The 16-year-old boy accused of stabbing at least 21 people at his Pennsylvania high school couldn't wait to see the "helpless looks" on his victims' faces, and refused to drop the two knives he was carrying as he had "more people to kill," according to a new criminal complaint filed Friday.
"I can't wait to see the priceless and helpless looks on the faces of the students of one of the 'best schools in Pennsylvania' realize their precious lives are going to be taken by the only one among them that isn't a plebeian," wrote Alex Hribal in a signed note that was found in his locker, according to The Associated Press.
The note was dated April 6, three days before the stabbing at Franklin Regional High School near Pittsburgh.
The teen's charges have been upgraded to 21 counts of attempted homicide. He was initially charged with four counts.
Among his victims was a security guard. Two students, identified as 15-year-old Greg Keener and 16-year-old Connor Warwick, remain hospitalized.
The school's vice principal, Samuel King, who managed to grab the suspect in the hallway and take him to the floor, said Hribal refused to drop the knives saying, "No, I am not dropping them, my work is not done, I have more people to kill."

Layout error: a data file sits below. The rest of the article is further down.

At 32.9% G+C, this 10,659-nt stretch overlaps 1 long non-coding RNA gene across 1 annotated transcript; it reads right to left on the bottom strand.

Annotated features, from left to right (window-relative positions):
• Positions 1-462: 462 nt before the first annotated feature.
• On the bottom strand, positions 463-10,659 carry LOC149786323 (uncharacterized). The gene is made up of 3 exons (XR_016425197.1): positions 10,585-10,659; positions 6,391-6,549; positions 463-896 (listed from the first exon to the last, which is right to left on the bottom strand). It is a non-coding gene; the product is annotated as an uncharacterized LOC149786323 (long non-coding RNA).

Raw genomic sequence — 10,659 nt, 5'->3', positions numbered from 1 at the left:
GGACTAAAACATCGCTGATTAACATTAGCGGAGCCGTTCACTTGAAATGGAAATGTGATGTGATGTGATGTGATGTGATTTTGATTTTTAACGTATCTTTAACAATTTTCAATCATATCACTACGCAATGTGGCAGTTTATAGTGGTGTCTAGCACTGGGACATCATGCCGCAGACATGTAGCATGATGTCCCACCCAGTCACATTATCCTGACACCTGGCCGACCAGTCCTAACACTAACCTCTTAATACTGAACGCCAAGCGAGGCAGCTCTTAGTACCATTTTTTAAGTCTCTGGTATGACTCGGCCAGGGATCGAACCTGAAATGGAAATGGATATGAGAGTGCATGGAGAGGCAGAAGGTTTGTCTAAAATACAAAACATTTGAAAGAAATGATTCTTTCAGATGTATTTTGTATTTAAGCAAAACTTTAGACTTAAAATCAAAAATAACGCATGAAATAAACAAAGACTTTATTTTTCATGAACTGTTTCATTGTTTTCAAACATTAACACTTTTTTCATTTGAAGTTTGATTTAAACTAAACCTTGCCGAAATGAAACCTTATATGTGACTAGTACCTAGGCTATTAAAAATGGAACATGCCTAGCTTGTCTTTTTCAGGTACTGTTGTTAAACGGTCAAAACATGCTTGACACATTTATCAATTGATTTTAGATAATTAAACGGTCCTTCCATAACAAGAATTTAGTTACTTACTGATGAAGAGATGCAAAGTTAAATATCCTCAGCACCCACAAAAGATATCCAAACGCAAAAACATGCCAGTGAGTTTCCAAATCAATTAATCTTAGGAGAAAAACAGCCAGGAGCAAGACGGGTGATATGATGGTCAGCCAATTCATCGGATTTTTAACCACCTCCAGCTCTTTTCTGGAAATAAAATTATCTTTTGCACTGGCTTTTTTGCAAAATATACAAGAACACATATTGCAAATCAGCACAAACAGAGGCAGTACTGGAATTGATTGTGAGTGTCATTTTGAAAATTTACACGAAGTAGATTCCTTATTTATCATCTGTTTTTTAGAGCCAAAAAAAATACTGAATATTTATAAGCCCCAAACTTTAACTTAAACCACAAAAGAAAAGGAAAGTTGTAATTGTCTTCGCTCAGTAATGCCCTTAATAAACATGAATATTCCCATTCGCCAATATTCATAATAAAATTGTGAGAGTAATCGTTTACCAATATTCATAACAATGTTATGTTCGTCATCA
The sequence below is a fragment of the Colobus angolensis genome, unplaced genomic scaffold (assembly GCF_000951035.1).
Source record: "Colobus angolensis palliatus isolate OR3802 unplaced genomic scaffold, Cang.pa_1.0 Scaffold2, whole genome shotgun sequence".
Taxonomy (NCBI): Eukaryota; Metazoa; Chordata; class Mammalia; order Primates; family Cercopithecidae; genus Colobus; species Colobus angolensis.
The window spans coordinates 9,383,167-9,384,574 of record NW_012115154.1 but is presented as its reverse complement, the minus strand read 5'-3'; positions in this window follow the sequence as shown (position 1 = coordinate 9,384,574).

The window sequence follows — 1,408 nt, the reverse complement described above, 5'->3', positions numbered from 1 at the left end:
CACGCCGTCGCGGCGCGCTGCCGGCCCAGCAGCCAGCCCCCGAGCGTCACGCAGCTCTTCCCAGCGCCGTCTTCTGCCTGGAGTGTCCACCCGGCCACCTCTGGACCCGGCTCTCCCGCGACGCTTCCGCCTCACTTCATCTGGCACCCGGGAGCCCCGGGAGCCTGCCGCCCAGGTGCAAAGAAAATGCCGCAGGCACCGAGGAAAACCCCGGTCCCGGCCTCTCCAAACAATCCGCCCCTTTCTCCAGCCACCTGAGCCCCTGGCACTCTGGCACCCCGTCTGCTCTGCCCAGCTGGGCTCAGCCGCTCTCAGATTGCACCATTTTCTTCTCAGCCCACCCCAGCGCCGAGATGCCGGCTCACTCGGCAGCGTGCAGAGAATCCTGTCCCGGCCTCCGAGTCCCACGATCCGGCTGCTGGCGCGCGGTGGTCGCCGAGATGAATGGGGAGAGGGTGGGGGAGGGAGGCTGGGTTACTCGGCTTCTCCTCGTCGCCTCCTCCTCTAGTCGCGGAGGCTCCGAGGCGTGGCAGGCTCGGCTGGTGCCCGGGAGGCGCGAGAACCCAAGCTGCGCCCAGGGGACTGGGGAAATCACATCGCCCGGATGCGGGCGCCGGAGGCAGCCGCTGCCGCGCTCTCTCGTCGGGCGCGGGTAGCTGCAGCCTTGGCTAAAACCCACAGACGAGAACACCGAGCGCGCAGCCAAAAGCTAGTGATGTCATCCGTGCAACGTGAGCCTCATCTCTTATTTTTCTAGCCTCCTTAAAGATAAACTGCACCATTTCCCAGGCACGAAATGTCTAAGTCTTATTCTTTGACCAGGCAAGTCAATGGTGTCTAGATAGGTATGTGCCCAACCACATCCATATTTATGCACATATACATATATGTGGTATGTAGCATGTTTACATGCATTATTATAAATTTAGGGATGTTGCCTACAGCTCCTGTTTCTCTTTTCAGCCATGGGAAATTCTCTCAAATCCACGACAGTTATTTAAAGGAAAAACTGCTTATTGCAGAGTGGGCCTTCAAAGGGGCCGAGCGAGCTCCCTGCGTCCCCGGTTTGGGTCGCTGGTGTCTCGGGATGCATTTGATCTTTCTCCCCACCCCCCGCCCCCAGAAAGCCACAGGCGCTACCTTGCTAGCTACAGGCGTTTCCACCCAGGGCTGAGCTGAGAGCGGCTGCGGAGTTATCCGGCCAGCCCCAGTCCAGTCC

A preliminary hearing will be held Wednesday at the Westmoreland County courthouse. Hribal is at a juvenile facility since his arrest.
Murrysville Police Chief Tom Seefelt said these details suggest he is a troubled teen, according to WPXI. "He made a statement like that when he was initially caught up that he wanted to do more than he did but fortunately, it came to an end when it did," he was quoted as saying.
The FBI is analyzing computers and video games seized from the suspect's home. "We go through the investigation and see if anything develops. That maybe clears things up for us in his thought process throughout this whole situation," Seefelt added.
Hribal allegedly went on the rampage at the high school in the early morning of April 9 before classes began, and wounded 21 students and the security guard.
"He's a typical young kid. He's a B+ student. The family is like Ozzie and Harriet. They have dinner together every night," attorney Patrick Thomassey earlier told CNN. "All the students liked him. He worked well in groups, and this happened. So there's a reason for it – that's what I'm saying. And we have to get to the bottom of that."